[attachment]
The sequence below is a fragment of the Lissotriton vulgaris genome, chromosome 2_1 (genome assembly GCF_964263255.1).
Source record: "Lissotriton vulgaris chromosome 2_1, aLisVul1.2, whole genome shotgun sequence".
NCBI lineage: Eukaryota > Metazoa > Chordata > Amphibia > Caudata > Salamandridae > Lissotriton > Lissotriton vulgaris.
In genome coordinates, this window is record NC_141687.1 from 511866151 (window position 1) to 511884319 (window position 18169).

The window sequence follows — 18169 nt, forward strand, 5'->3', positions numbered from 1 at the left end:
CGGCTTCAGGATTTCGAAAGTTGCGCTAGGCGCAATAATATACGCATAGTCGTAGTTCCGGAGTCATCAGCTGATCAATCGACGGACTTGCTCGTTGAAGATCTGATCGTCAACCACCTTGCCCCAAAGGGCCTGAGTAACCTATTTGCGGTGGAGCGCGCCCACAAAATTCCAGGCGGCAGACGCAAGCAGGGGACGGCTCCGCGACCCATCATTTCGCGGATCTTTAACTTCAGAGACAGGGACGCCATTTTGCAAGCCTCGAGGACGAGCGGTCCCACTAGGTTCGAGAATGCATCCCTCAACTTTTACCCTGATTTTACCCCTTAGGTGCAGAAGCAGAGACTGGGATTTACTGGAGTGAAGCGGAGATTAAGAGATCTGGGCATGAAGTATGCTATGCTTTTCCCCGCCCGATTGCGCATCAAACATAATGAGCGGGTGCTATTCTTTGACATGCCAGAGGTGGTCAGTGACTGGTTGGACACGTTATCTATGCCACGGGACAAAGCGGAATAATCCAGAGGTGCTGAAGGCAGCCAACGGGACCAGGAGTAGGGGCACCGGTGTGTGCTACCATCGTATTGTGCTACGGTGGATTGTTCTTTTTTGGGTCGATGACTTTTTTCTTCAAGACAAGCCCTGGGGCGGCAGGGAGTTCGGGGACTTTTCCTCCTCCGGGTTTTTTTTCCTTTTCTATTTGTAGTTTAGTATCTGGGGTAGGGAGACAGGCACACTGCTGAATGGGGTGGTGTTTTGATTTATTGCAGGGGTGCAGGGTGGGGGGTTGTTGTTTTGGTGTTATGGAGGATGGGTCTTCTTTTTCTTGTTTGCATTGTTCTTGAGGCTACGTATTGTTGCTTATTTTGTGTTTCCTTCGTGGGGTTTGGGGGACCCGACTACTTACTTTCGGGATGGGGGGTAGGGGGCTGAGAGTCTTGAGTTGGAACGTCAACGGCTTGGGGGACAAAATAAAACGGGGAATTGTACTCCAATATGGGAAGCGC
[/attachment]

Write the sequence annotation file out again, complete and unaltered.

The sequence below is a fragment of the Lissotriton vulgaris genome, chromosome 2_1 (genome assembly GCF_964263255.1).
Source record: "Lissotriton vulgaris chromosome 2_1, aLisVul1.2, whole genome shotgun sequence".
NCBI lineage: Eukaryota > Metazoa > Chordata > Amphibia > Caudata > Salamandridae > Lissotriton > Lissotriton vulgaris.
In genome coordinates, this window is record NC_141687.1 from 511866151 (window position 1) to 511884319 (window position 18169).

The window sequence follows — 18169 nt, forward strand, 5'->3', positions numbered from 1 at the left end:
CGGCTTCAGGATTTCGAAAGTTGCGCTAGGCGCAATAATATACGCATAGTCGTAGTTCCGGAGTCATCAGCTGATCAATCGACGGACTTGCTCGTTGAAGATCTGATCGTCAACCACCTTGCCCCAAAGGGCCTGAGTAACCTATTTGCGGTGGAGCGCGCCCACAAAATTCCAGGCGGCAGACGCAAGCAGGGGACGGCTCCGCGACCCATCATTTCGCGGATCTTTAACTTCAGAGACAGGGACGCCATTTTGCAAGCCTCGAGGACGAGCGGTCCCACTAGGTTCGAGAATGCATCCCTCAACTTTTACCCTGATTTTACCCCTTAGGTGCAGAAGCAGAGACTGGGATTTACTGGAGTGAAGCGGAGATTAAGAGATCTGGGCATGAAGTATGCTATGCTTTTCCCCGCCCGATTGCGCATCAAACATAATGAGCGGGTGCTATTCTTTGACATGCCAGAGGTGGTCAGTGACTGGTTGGACACGTTATCTATGCCACGGGACAAAGCGGAATAATCCAGAGGTGCTGAAGGCAGCCAACGGGACCAGGAGTAGGGGCACCGGTGTGTGCTACCATCGTATTGTGCTACGGTGGATTGTTCTTTTTTGGGTCGATGACTTTTTTCTTCAAGACAAGCCCTGGGGCGGCAGGGAGTTCGGGGACTTTTCCTCCTCCGGGTTTTTTTTCCTTTTCTATTTGTAGTTTAGTATCTGGGGTAGGGAGACAGGCACACTGCTGAATGGGGTGGTGTTTTGATTTATTGCAGGGGTGCAGGGTGGGGGGTTGTTGTTTTGGTGTTATGGAGGATGGGTCTTCTTTTTCTTGTTTGCATTGTTCTTGAGGCTACGTATTGTTGCTTATTTTGTGTTTCCTTCGTGGGGTTTGGGGGACCCGACTACTTACTTTCGGGATGGGGGGTAGGGGGCTGAGAGTCTTGAGTTGGAACGTCAACGGCTTGGGGGACAAAATAAAACGGGGAATTGTACTCCAATATGGGAAGCGC